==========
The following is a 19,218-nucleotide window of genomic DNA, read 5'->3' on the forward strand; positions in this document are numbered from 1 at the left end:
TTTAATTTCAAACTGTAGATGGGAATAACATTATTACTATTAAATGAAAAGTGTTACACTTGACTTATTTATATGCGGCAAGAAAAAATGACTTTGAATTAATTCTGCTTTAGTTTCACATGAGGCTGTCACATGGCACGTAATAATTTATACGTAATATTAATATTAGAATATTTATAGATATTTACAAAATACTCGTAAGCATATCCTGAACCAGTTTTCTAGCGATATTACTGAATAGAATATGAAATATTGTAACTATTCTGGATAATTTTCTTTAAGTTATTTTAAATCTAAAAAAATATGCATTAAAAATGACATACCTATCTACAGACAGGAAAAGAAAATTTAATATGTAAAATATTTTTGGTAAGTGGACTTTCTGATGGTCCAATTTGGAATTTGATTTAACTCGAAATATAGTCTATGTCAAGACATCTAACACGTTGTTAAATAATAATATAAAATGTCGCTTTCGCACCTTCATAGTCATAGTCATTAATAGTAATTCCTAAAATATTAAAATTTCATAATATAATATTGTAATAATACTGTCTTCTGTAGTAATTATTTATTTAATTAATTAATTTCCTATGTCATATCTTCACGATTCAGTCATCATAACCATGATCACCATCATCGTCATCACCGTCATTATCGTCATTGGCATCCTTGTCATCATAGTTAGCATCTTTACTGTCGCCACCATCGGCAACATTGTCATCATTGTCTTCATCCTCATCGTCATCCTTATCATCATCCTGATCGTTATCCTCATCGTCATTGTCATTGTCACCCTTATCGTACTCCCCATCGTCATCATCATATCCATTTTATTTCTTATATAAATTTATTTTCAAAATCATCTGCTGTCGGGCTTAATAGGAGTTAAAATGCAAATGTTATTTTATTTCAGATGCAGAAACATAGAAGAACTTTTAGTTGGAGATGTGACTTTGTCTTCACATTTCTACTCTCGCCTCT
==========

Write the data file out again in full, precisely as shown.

The following is a 19,218-nucleotide window of genomic DNA, read 5'->3' on the forward strand; positions in this document are numbered from 1 at the left end:
TTTAATTTCAAACTGTAGATGGGAATAACATTATTACTATTAAATGAAAAGTGTTACACTTGACTTATTTATATGCGGCAAGAAAAAATGACTTTGAATTAATTCTGCTTTAGTTTCACATGAGGCTGTCACATGGCACGTAATAATTTATACGTAATATTAATATTAGAATATTTATAGATATTTACAAAATACTCGTAAGCATATCCTGAACCAGTTTTCTAGCGATATTACTGAATAGAATATGAAATATTGTAACTATTCTGGATAATTTTCTTTAAGTTATTTTAAATCTAAAAAAATATGCATTAAAAATGACATACCTATCTACAGACAGGAAAAGAAAATTTAATATGTAAAATATTTTTGGTAAGTGGACTTTCTGATGGTCCAATTTGGAATTTGATTTAACTCGAAATATAGTCTATGTCAAGACATCTAACACGTTGTTAAATAATAATATAAAATGTCGCTTTCGCACCTTCATAGTCATAGTCATTAATAGTAATTCCTAAAATATTAAAATTTCATAATATAATATTGTAATAATACTGTCTTCTGTAGTAATTATTTATTTAATTAATTAATTTCCTATGTCATATCTTCACGATTCAGTCATCATAACCATGATCACCATCATCGTCATCACCGTCATTATCGTCATTGGCATCCTTGTCATCATAGTTAGCATCTTTACTGTCGCCACCATCGGCAACATTGTCATCATTGTCTTCATCCTCATCGTCATCCTTATCATCATCCTGATCGTTATCCTCATCGTCATTGTCATTGTCACCCTTATCGTACTCCCCATCGTCATCATCATATCCATTTTATTTCTTATATAAATTTATTTTCAAAATCATCTGCTGTCGGGCTTAATAGGAGTTAAAATGCAAATGTTATTTTATTTCAGATGCAGAAACATAGAAGAACTTTTAGTTGGAGATGTGACTTTGTCTTCACATTTCTACTCTCGCCTCT